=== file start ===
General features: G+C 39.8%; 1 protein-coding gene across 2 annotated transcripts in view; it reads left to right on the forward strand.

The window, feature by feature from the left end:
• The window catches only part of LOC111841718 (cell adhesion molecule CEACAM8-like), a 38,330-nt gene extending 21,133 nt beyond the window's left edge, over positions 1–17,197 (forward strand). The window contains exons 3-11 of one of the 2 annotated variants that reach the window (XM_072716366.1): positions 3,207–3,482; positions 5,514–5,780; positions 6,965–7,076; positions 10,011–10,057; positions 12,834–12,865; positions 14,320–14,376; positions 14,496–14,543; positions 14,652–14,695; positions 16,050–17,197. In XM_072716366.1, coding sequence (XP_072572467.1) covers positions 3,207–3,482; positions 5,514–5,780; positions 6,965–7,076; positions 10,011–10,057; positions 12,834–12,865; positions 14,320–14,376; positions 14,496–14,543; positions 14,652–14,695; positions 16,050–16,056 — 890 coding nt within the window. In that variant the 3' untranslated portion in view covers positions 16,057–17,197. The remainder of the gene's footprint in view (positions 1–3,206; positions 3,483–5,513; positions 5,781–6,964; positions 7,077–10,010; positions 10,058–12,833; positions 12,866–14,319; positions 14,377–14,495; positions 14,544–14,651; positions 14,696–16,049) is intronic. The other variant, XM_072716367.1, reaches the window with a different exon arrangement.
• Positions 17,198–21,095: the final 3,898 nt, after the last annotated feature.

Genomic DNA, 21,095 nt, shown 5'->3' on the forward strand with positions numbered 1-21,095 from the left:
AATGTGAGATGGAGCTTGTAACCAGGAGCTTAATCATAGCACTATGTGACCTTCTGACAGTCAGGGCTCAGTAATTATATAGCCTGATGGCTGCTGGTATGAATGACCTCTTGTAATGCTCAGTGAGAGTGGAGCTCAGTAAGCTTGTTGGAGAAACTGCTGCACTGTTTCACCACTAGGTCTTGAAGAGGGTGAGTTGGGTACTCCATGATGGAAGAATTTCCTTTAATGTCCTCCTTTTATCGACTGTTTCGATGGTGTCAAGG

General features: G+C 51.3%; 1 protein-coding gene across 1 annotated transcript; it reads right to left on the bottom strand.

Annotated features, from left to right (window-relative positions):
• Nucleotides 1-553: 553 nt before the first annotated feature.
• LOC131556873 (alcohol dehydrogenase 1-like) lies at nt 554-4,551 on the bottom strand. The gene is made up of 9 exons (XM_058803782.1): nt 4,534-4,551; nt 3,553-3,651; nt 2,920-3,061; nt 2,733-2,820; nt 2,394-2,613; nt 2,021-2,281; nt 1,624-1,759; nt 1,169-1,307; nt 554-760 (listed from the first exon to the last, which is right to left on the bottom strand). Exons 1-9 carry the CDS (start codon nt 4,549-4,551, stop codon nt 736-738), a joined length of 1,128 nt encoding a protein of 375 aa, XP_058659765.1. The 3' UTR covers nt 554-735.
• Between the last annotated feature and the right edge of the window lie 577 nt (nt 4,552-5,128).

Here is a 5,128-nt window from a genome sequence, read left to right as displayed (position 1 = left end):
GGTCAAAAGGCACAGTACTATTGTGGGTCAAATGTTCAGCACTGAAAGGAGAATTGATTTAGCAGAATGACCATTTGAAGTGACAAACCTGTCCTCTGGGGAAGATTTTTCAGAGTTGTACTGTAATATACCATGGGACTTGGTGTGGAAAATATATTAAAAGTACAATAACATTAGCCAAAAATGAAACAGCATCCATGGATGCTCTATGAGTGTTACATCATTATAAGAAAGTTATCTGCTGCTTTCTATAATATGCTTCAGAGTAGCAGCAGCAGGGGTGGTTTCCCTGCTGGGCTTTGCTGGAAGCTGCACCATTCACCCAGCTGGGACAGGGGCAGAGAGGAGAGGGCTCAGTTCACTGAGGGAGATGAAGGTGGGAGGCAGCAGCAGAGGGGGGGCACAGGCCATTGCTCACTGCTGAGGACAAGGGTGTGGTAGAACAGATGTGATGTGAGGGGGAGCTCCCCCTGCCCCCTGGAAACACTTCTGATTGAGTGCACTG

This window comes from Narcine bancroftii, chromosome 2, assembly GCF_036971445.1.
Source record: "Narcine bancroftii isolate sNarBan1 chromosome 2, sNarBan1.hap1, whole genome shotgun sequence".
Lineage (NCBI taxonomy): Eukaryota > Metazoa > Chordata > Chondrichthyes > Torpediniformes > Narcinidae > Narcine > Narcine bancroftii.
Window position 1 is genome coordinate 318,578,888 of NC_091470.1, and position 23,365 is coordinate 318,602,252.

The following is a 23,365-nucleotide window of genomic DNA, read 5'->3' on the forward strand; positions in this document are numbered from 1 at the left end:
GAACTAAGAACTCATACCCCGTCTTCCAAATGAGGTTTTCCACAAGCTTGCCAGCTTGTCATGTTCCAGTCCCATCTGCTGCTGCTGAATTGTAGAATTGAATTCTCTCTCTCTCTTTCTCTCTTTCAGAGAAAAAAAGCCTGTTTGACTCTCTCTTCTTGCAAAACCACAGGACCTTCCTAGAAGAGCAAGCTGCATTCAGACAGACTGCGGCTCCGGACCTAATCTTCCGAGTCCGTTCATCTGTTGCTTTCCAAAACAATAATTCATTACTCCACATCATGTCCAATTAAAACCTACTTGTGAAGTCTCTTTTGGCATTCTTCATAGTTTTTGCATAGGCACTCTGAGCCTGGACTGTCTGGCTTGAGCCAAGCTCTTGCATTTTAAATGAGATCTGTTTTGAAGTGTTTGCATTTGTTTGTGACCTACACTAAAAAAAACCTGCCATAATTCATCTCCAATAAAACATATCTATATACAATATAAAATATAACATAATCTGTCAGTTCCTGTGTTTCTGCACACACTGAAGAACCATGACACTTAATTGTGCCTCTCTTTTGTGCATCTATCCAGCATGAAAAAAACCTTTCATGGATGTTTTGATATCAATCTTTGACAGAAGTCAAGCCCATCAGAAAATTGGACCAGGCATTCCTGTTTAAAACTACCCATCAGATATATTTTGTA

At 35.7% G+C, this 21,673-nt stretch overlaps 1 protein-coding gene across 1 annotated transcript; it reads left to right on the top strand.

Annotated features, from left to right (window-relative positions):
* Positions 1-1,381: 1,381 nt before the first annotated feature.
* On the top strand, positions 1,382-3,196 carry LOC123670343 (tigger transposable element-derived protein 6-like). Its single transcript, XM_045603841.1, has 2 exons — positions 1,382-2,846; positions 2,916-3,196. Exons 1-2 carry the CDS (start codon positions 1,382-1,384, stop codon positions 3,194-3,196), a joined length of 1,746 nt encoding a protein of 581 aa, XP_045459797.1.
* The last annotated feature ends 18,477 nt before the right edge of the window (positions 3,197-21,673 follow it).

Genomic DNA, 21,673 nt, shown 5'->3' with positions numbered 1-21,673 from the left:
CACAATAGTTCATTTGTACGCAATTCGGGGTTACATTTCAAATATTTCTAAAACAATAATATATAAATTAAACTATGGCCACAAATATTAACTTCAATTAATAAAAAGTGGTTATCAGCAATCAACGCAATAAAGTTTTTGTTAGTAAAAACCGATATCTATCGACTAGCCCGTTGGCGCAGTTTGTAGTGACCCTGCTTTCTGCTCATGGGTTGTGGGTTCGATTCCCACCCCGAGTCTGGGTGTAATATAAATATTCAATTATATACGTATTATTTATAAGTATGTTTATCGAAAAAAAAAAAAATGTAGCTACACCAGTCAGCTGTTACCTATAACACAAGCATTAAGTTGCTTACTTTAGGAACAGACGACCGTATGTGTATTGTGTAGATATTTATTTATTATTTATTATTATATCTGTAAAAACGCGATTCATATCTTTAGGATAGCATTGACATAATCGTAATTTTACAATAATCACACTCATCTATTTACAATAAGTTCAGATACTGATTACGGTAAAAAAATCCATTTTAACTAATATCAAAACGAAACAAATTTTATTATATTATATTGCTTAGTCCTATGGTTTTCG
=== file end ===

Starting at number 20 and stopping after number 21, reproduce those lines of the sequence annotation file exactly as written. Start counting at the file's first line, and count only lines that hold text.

At 35.7% G+C, this 21,673-nt stretch overlaps 1 protein-coding gene across 1 annotated transcript; it reads left to right on the top strand.

Annotated features, from left to right (window-relative positions):